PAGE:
Editor's note: Soledad O'Brien chronicles the journey of eight African-American entrepreneurs in "Black in America: The New Promised Land – Silicon Valley" at 8 p.m. and 11 p.m. ET on December 18.
By Stephanie Siek, CNN
(CNN) - Kimberly Bryant knows what it is to yearn and to succeed. The electrical engineer and mobile health technology entrepreneur works for pharmaceutical giant Novartis and is in the midst of launching her own company.
But she also knows what it’s like to be "the only one" - the only woman, the only African-American.
That's why Bryant started Black Girls Code, a volunteer organization in San Francisco that's dedicated to teaching young girls of color about computer programming and technology. She hopes they will be better prepared to experience that yearning and success instead of loneliness and isolation. By giving them an early intro into the world of computing, she hopes they'll see it as a potential career path.
"I want to have that exposure before they go to college so that they can have [computer science professions] as a choice when they go to college," Bryant said.
Bryant founded Black Girls Code in April and finished its first program this month. Fourteen girls from ages 6 to 13 spent six weeks learning about the basics of programming at the facilities of the 100% College Preparatory Institute in San Francisco. They also took trips to leading tech companies, including Facebook and Google. The girls used a computer language called Scratch to make a simple game, and to create graphics that illustrated each girl's name and personality.
It's a bit more kid friendly than a typical day at school.
"I really enjoyed being able to win candy AND learn to code," Kai Morton, 12, wrote in a blog post about the KidsRuby code class. "I got so much candy that after a while the teacher asked somebody else to answer a question!"
In another blog post, 7-year-old Nailah Reynolds wrote, "The one thing I liked the least about my KidsRuby class was all that typing! What I liked the most was that I could learn to hack my homework!"
There has been so much interest in the program recently that Bryant changed her original plans to start the next session in March. Now, she’s gearing up for a session aimed at younger girls for January, followed by one for the older girls in March. And she’s keen to open branches of the program in other areas, including Atlanta, the East Coast and the Midwest.
Bryant said the name of her organization was chosen to emphasize its focus on girls of underrepresented minorities - particularly African-Americans, Latinas and Native Americans - and to distinguish it from other programs that tend to draw more white and Asian participants.
Black Girls Code participants Nailah Reynolds, 7, left, and Kai Morton, 12.
According to data collected by the National Center for Women in Technology, only 25% of computing-related jobs in 2009 were held by women. Only 2% of those women were African-American. Four percent were Asian, and just 1% were Latina.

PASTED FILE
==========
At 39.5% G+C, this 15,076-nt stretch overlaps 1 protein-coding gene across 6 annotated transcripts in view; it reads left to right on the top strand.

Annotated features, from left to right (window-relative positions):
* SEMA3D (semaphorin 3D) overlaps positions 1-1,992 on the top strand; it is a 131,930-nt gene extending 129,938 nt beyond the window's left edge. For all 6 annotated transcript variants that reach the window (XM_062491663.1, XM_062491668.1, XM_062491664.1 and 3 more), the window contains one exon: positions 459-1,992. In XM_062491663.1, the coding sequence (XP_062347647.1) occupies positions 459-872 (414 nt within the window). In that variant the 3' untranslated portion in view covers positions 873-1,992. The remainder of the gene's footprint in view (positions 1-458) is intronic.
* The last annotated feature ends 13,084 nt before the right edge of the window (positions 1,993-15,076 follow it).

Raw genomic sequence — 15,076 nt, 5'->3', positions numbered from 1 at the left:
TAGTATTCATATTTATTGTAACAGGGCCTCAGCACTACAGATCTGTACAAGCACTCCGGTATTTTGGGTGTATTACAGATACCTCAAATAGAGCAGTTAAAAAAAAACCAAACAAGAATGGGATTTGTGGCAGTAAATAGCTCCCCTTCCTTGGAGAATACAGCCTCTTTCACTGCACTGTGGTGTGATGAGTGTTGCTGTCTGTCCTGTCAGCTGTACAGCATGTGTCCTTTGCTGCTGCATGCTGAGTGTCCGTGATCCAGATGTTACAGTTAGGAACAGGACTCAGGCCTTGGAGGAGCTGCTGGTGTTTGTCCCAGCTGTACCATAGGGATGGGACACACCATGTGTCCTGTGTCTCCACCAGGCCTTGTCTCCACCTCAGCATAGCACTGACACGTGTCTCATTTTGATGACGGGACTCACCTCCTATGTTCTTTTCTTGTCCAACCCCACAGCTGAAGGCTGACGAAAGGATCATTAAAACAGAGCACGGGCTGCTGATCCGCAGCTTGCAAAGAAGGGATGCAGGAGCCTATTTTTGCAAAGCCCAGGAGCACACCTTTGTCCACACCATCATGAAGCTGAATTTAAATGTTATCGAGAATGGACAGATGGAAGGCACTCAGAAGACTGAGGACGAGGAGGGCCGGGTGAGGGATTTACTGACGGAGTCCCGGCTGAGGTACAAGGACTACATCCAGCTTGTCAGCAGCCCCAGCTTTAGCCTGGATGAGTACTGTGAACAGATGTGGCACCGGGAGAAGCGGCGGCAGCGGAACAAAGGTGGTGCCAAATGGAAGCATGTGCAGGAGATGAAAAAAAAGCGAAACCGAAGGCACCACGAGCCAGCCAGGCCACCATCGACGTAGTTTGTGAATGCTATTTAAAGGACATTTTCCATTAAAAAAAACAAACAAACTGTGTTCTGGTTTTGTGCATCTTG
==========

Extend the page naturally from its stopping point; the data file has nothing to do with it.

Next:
Why is that a problem?
"One of the things that’s true about the computing talent pipeline in this country is that it's really in jeopardy," said Lucy Sanders, CEO of the National Center for Women in Technology. "With the degrees we’re granting now, we’re only going to graduate enough people to fill a third of the jobs … We’re not going to fill this talent pipeline if we only go to the places where we’ve always been traditionally looking."
The field needs diverse voices to serve an increasingly diverse population, Sanders said.
"Computing is a creative endeavor, and when you have a diverse set of voices at the design table, you’re going to have people creating technology in different ways than if it was a homogeneous group," Sanders said.
Lack of access to technology and computer science classes in schools and a lack of role models and mentors are among the barriers that make it difficult for women and people of color to enter - and stay in– computer and technology fields, according to the 2009 Anita Borg Institute for Women in Technology report, "Obstacles and Solutions for Underrepresented Minorities in Technology." The report said educators might overtly or subconsciously steer them away from the sciences as a career, and some experience feelings of isolation and exclusion caused by being the only woman, minority, or minority woman in the workplace.
Another factor is tokenism, in which the person feels more closely scrutinized or more harshly judged because they are "the only one" in the organization.
Black Girls Code aims to show girls who are used to being consumers of technology - on computers, tablets, mobile phones, iPods and gaming consoles - that they can have a role in creating it. But first, Bryant had to get some of them to throw out the outdated, stereotypical image of a computer programmer - a white, geeky man sitting alone, punching numbers into a keyboard in front of a dimly lit computer screen.
"That doesn’t resonate with most girls, especially elementary and middle school girls," Bryant said. "We do a lot of group work and pairs programming projects because they need that connection and collaboration. So that helps break down the stereotypes of always being alone."